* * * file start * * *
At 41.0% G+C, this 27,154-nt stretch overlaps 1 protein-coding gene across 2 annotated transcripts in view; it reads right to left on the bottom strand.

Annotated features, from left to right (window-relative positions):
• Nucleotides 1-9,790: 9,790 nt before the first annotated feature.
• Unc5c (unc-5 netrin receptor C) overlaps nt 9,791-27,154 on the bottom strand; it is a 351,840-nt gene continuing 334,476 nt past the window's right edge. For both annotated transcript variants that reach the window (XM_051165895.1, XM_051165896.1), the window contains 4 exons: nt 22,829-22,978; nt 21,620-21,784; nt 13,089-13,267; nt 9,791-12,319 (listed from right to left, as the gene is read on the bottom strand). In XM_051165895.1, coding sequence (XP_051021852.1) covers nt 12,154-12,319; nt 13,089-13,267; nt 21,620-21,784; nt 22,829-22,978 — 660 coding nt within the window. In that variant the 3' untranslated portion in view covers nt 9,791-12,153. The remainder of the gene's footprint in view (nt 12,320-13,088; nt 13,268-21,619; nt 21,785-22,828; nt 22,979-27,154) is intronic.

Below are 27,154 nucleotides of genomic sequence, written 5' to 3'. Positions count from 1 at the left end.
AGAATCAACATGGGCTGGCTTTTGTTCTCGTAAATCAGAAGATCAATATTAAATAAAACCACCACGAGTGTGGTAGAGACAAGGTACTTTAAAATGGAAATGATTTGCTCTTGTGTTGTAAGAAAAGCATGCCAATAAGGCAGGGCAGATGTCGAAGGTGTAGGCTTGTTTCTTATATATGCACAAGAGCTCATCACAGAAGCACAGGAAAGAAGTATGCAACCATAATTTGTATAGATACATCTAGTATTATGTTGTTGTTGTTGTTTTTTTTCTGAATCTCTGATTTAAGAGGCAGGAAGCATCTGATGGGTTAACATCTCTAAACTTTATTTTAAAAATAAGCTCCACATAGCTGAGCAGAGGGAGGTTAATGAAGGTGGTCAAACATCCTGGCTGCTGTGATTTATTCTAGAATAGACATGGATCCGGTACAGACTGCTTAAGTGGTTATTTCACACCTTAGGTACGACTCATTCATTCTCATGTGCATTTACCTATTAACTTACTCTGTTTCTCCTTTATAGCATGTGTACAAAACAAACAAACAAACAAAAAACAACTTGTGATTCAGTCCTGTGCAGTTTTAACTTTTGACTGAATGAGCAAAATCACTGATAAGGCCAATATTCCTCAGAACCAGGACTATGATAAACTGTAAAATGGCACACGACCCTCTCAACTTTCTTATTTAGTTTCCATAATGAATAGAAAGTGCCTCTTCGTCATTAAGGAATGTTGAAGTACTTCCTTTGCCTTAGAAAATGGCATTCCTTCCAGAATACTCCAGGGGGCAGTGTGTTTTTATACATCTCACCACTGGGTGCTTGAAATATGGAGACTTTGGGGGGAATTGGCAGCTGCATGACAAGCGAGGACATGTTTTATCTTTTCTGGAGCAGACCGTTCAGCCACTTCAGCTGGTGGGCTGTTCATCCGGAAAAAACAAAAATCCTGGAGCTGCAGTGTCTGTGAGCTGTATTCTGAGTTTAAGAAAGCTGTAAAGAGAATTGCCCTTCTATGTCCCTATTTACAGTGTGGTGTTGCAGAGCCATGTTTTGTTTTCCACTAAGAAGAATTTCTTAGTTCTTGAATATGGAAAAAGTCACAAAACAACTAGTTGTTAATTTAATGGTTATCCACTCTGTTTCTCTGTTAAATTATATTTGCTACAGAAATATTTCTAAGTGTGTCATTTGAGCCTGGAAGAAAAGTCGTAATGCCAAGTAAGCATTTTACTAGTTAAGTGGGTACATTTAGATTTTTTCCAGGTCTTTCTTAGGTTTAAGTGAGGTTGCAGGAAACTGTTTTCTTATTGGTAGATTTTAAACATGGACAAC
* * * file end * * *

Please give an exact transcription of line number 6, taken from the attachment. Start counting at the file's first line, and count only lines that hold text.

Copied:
AGAATCAACATGGGCTGGCTTTTGTTCTCGTAAATCAGAAGATCAATATTAAATAAAACCACCACGAGTGTGGTAGAGACAAGGTACTTTAAAATGGAAATGATTTGCTCTTGTGTTGTAAGAAAAGCATGCCAATAAGGCAGGGCAGATGTCGAAGGTGTAGGCTTGTTTCTTATATATGCACAAGAGCTCATCACAGAAGCACAGGAAAGAAGTATGCAACCATAATTTGTATAGATACATCTAGTATTATGTTGTTGTTGTTGTTTTTTTTCTGAATCTCTGATTTAAGAGGCAGGAAGCATCTGATGGGTTAACATCTCTAAACTTTATTTTAAAAATAAGCTCCACATAGCTGAGCAGAGGGAGGTTAATGAAGGTGGTCAAACATCCTGGCTGCTGTGATTTATTCTAGAATAGACATGGATCCGGTACAGACTGCTTAAGTGGTTATTTCACACCTTAGGTACGACTCATTCATTCTCATGTGCATTTACCTATTAACTTACTCTGTTTCTCCTTTATAGCATGTGTACAAAACAAACAAACAAACAAAAAACAACTTGTGATTCAGTCCTGTGCAGTTTTAACTTTTGACTGAATGAGCAAAATCACTGATAAGGCCAATATTCCTCAGAACCAGGACTATGATAAACTGTAAAATGGCACACGACCCTCTCAACTTTCTTATTTAGTTTCCATAATGAATAGAAAGTGCCTCTTCGTCATTAAGGAATGTTGAAGTACTTCCTTTGCCTTAGAAAATGGCATTCCTTCCAGAATACTCCAGGGGGCAGTGTGTTTTTATACATCTCACCACTGGGTGCTTGAAATATGGAGACTTTGGGGGGAATTGGCAGCTGCATGACAAGCGAGGACATGTTTTATCTTTTCTGGAGCAGACCGTTCAGCCACTTCAGCTGGTGGGCTGTTCATCCGGAAAAAACAAAAATCCTGGAGCTGCAGTGTCTGTGAGCTGTATTCTGAGTTTAAGAAAGCTGTAAAGAGAATTGCCCTTCTATGTCCCTATTTACAGTGTGGTGTTGCAGAGCCATGTTTTGTTTTCCACTAAGAAGAATTTCTTAGTTCTTGAATATGGAAAAAGTCACAAAACAACTAGTTGTTAATTTAATGGTTATCCACTCTGTTTCTCTGTTAAATTATATTTGCTACAGAAATATTTCTAAGTGTGTCATTTGAGCCTGGAAGAAAAGTCGTAATGCCAAGTAAGCATTTTACTAGTTAAGTGGGTACATTTAGATTTTTTCCAGGTCTTTCTTAGGTTTAAGTGAGGTTGCAGGAAACTGTTTTCTTATTGGTAGATTTTAAACATGGACAAC